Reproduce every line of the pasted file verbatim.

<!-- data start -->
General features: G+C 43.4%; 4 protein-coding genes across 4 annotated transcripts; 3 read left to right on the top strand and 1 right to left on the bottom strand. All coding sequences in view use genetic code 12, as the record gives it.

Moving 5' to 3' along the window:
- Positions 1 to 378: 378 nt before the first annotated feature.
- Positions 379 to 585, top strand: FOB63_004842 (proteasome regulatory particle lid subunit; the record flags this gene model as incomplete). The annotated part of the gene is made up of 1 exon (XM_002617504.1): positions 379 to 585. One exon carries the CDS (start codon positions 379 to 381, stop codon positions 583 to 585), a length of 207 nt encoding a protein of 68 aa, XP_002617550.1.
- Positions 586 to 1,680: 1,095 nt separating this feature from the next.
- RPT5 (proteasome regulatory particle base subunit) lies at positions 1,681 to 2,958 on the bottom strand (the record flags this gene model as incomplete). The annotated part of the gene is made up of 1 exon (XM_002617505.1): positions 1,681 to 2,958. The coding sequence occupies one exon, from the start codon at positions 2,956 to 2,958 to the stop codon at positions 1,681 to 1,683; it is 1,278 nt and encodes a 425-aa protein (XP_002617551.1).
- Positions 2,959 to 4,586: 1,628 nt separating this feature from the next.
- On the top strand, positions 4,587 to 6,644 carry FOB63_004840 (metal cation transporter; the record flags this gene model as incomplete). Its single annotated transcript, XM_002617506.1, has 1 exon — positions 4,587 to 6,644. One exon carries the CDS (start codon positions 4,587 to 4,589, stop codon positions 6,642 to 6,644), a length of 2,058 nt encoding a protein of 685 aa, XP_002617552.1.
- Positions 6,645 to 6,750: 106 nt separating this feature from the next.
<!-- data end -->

General features: G+C 43.4%; 4 protein-coding genes across 4 annotated transcripts; 3 read left to right on the top strand and 1 right to left on the bottom strand. All coding sequences in view use genetic code 12, as the record gives it.

Moving 5' to 3' along the window:
- Positions 1 to 378: 378 nt before the first annotated feature.
- Positions 379 to 585, top strand: FOB63_004842 (proteasome regulatory particle lid subunit; the record flags this gene model as incomplete). The annotated part of the gene is made up of 1 exon (XM_002617504.1): positions 379 to 585. One exon carries the CDS (start codon positions 379 to 381, stop codon positions 583 to 585), a length of 207 nt encoding a protein of 68 aa, XP_002617550.1.
- Positions 586 to 1,680: 1,095 nt separating this feature from the next.
- RPT5 (proteasome regulatory particle base subunit) lies at positions 1,681 to 2,958 on the bottom strand (the record flags this gene model as incomplete). The annotated part of the gene is made up of 1 exon (XM_002617505.1): positions 1,681 to 2,958. The coding sequence occupies one exon, from the start codon at positions 2,956 to 2,958 to the stop codon at positions 1,681 to 1,683; it is 1,278 nt and encodes a 425-aa protein (XP_002617551.1).
- Positions 2,959 to 4,586: 1,628 nt separating this feature from the next.
- On the top strand, positions 4,587 to 6,644 carry FOB63_004840 (metal cation transporter; the record flags this gene model as incomplete). Its single annotated transcript, XM_002617506.1, has 1 exon — positions 4,587 to 6,644. One exon carries the CDS (start codon positions 4,587 to 4,589, stop codon positions 6,642 to 6,644), a length of 2,058 nt encoding a protein of 685 aa, XP_002617552.1.
- Positions 6,645 to 6,750: 106 nt separating this feature from the next.